Busting the Myths of California’s Missions

2.	Elias Castillo reading an excerpt from his book A Cross of Thrones. Photo by Serginho Roosblad2. Elias Castillo reading an excerpt from his book A Cross of Thrones. Photo by Serginho Roosblad

The historical “myths” of the Spanish missions in California were heavily critiqued at a presentation on Thursday evening, as the organizer Lisa Ruth Elliot from Shaping SF framed the evening as a way to “open the conversations that are not happening” around the histories of Native Americans in California.

A crowd of about 50 people at the Eric Quezada Center for Culture and Politics at 518 Valencia St. sat nearly motionless as they listened for almost two hours as U.C. Santa Cruz scholar Lisbeth Haas, Valentin Lopez, chair of the Amah Mutsun tribe, and author Elias Castillo unpacked the lived experiences of Indians in missions between 1769 and 1833.

“Ninety percent of Californians don’t know what really happened in the missions,” Castillo said. The three-time Pulitzer Prize nominee wrote a book, A Cross of Thrones, debunking the myths that Native Americans lived in peace with the Franciscan friars at the missions. “It was absolutely horrible,” he said. “It was a genocidal campaign started by the Vatican.”

Rose Aguilar (host), Elias Castillo, Valentin Lopez and Lisbeth Haas.Photo by Serginho Roosblad

Rose Aguilar (host), Elias Castillo, Valentin Lopez and Lisbeth Haas. Photo by Serginho Roosblad

Panel member Lopez added that it was not the Franciscans and Jesuits who started the missions. According to him, it was the papal bulls, official decrees from the Pope, that started the cycle of historical violence when “all indigenous people” were declared “enemies of Christ,” as the Vatican wanted to “make sure that all new lands became Catholic.”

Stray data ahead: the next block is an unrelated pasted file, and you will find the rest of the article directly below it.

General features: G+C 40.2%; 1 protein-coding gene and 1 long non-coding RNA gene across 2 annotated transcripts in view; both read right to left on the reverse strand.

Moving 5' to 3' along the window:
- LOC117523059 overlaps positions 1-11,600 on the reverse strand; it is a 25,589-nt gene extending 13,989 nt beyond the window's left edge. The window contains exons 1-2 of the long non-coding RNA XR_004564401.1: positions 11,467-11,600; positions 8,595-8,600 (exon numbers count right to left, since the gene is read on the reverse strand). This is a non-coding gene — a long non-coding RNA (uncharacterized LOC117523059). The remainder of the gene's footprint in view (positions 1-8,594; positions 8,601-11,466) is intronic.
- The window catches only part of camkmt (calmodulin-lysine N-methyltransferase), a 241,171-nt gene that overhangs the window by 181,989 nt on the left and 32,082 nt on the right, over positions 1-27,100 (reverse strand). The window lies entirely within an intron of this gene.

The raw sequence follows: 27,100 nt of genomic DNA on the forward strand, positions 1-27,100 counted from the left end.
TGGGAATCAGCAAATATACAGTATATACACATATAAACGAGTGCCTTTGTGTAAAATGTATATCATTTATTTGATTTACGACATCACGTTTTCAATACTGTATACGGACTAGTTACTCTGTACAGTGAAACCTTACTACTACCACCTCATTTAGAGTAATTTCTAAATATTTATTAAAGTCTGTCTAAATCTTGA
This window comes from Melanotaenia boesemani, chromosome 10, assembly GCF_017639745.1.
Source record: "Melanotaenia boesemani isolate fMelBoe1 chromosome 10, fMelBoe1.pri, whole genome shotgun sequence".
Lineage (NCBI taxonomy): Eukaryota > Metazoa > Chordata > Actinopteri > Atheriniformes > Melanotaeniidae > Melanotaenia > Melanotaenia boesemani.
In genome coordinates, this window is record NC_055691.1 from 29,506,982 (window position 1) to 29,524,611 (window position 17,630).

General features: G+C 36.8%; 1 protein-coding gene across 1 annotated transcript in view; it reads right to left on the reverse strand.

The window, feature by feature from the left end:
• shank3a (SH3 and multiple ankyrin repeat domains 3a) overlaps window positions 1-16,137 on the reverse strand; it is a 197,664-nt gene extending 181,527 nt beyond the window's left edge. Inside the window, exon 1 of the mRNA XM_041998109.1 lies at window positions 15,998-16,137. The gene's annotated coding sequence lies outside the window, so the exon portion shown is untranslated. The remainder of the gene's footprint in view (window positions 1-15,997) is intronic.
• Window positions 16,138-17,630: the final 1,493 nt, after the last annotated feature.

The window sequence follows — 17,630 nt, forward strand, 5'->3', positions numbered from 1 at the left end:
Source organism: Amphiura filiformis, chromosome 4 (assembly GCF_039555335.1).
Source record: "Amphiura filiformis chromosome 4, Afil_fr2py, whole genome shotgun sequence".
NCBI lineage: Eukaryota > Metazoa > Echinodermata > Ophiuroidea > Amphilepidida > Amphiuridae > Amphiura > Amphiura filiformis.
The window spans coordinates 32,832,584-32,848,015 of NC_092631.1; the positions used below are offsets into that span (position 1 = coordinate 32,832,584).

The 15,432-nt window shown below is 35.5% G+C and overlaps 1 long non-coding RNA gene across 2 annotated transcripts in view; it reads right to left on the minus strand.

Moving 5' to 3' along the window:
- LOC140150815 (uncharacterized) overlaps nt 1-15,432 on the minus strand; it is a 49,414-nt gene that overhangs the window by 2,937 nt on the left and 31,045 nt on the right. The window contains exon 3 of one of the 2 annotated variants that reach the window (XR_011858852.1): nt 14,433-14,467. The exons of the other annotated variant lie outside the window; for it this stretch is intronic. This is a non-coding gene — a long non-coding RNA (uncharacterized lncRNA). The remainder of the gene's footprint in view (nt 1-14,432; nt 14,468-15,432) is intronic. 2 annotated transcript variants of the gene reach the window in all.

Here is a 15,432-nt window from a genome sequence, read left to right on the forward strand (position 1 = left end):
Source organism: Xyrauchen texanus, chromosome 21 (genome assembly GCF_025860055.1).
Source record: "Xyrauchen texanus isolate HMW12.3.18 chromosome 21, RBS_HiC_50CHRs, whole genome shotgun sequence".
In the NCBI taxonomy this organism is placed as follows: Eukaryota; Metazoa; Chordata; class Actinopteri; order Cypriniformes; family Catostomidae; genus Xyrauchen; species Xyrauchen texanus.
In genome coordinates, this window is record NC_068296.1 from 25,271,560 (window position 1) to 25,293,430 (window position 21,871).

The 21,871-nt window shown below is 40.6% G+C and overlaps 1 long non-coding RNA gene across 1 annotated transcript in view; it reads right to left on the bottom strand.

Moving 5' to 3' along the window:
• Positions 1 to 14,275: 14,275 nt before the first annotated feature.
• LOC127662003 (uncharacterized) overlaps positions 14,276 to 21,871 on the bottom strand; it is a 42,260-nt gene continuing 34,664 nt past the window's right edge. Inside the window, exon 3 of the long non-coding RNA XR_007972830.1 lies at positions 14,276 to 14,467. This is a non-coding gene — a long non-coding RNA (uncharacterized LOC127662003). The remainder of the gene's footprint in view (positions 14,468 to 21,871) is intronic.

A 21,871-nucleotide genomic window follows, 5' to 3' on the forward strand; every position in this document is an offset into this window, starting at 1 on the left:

Stories of native people enjoying their new life in the missions — such as at Mission Dolores, the first mission in what was to become San Francisco and located two blocks from where the presentation was held — are, according to the experts, “fabricated.”

Castillo said that romanticizing of Native American history started with the California immigration boom of the 1880s. “Land developers and people in real estate found these abandoned missions and decided they looked good.”

What followed was the rebuilding of the missions, co-financed by the Big Four railroad tycoons, and “a myth creation of the missions by the land developers,” designed to draw buyers to California. The California Board of Education “fell for this story, and the Catholic church was happy with this narrative,” Castillo said.

A big part of the discussion between the panelists centered around ways to deal with the current historical amnesia. “To start” Lisbeth Haas said. “We need to remap the understating of the missions. Descendants need to have a say how the missions are represented.”

Lopez went further, saying he “will not accept an apology.”

Rather than getting a “sorry” by the perpetrators, he demanded a confession by former colonizers, the United States, the state of California, and the Vatican. “A confession of their crimes. For our people to heal, we need to the truth,” Lopez said.

Valentin Lopez: “For our people to heal, we need to the truth.” Photo by Serginho Roosblad

Valentin Lopez: “For our people to heal, we need to the truth.” Photo by Serginho Roosblad

And this “truth,” which in the eyes of Castillo is “similar to what the Nazis did in Europe,” need to be educated. “Don’t tell 4th graders — they’ll have nightmares. But teach 9th graders,” the author said.

As soon as the floor was opened for discussion, Sean Burns, who teaches social history at U.C. Berkeley, stressed the importance of telling children the history of Native Americans at a young age and not when they get to 9th grade.

“I’ve started teaching my three-year-old,” Burns said afterwards. “I’m not telling him about the horrendous things that happened, but that there were people living here for thousands of years before the missionaries came. It’s important, because it’s a history that’s under told.”

Barbara Reuch, who came to the event out of curiosity, said that “we’re going to lose it all, if we don’t take action now.”

She drew parallels to the Black Lives Matter movement that, in her eyes, is doing similar work by educating people about the history of African Americans in the United States. “But it’s the young people, that’s what excites me.”

However, the age of people was not the main focus of the evening for Lisa Ruth Elliot, but to “have a critical approach to society and how we live together, [and] also how we got a Bay Area the way it is today.”

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